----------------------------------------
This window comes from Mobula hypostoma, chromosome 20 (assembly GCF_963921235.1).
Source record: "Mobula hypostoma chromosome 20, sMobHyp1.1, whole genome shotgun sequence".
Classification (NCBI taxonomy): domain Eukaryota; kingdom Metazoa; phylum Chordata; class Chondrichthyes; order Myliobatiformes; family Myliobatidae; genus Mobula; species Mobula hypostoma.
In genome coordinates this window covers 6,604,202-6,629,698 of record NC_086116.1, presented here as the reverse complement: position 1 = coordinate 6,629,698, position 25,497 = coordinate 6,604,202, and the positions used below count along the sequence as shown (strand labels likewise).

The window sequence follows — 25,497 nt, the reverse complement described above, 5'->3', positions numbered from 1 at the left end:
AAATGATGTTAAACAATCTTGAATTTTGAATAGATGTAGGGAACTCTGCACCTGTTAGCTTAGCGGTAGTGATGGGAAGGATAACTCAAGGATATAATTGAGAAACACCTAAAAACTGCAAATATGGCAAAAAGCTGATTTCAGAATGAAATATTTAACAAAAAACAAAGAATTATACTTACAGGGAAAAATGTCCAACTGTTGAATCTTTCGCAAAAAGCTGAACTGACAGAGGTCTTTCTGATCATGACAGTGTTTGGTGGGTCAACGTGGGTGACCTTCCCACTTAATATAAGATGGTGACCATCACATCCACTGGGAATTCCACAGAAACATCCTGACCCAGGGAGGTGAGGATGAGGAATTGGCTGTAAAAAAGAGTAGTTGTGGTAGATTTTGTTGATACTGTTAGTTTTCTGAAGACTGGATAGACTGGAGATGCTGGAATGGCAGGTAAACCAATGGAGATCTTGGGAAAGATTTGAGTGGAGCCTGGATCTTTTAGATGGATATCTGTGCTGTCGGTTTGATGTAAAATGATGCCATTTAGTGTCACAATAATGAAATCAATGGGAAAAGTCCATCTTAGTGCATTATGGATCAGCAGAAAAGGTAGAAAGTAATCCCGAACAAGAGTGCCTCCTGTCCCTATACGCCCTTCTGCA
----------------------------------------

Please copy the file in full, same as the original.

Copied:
This window comes from Mobula hypostoma, chromosome 20 (assembly GCF_963921235.1).
Source record: "Mobula hypostoma chromosome 20, sMobHyp1.1, whole genome shotgun sequence".
Classification (NCBI taxonomy): domain Eukaryota; kingdom Metazoa; phylum Chordata; class Chondrichthyes; order Myliobatiformes; family Myliobatidae; genus Mobula; species Mobula hypostoma.
In genome coordinates this window covers 6,604,202-6,629,698 of record NC_086116.1, presented here as the reverse complement: position 1 = coordinate 6,629,698, position 25,497 = coordinate 6,604,202, and the positions used below count along the sequence as shown (strand labels likewise).

The window sequence follows — 25,497 nt, the reverse complement described above, 5'->3', positions numbered from 1 at the left end:
AAATGATGTTAAACAATCTTGAATTTTGAATAGATGTAGGGAACTCTGCACCTGTTAGCTTAGCGGTAGTGATGGGAAGGATAACTCAAGGATATAATTGAGAAACACCTAAAAACTGCAAATATGGCAAAAAGCTGATTTCAGAATGAAATATTTAACAAAAAACAAAGAATTATACTTACAGGGAAAAATGTCCAACTGTTGAATCTTTCGCAAAAAGCTGAACTGACAGAGGTCTTTCTGATCATGACAGTGTTTGGTGGGTCAACGTGGGTGACCTTCCCACTTAATATAAGATGGTGACCATCACATCCACTGGGAATTCCACAGAAACATCCTGACCCAGGGAGGTGAGGATGAGGAATTGGCTGTAAAAAAGAGTAGTTGTGGTAGATTTTGTTGATACTGTTAGTTTTCTGAAGACTGGATAGACTGGAGATGCTGGAATGGCAGGTAAACCAATGGAGATCTTGGGAAAGATTTGAGTGGAGCCTGGATCTTTTAGATGGATATCTGTGCTGTCGGTTTGATGTAAAATGATGCCATTTAGTGTCACAATAATGAAATCAATGGGAAAAGTCCATCTTAGTGCATTATGGATCAGCAGAAAAGGTAGAAAGTAATCCCGAACAAGAGTGCCTCCTGTCCCTATACGCCCTTCTGCA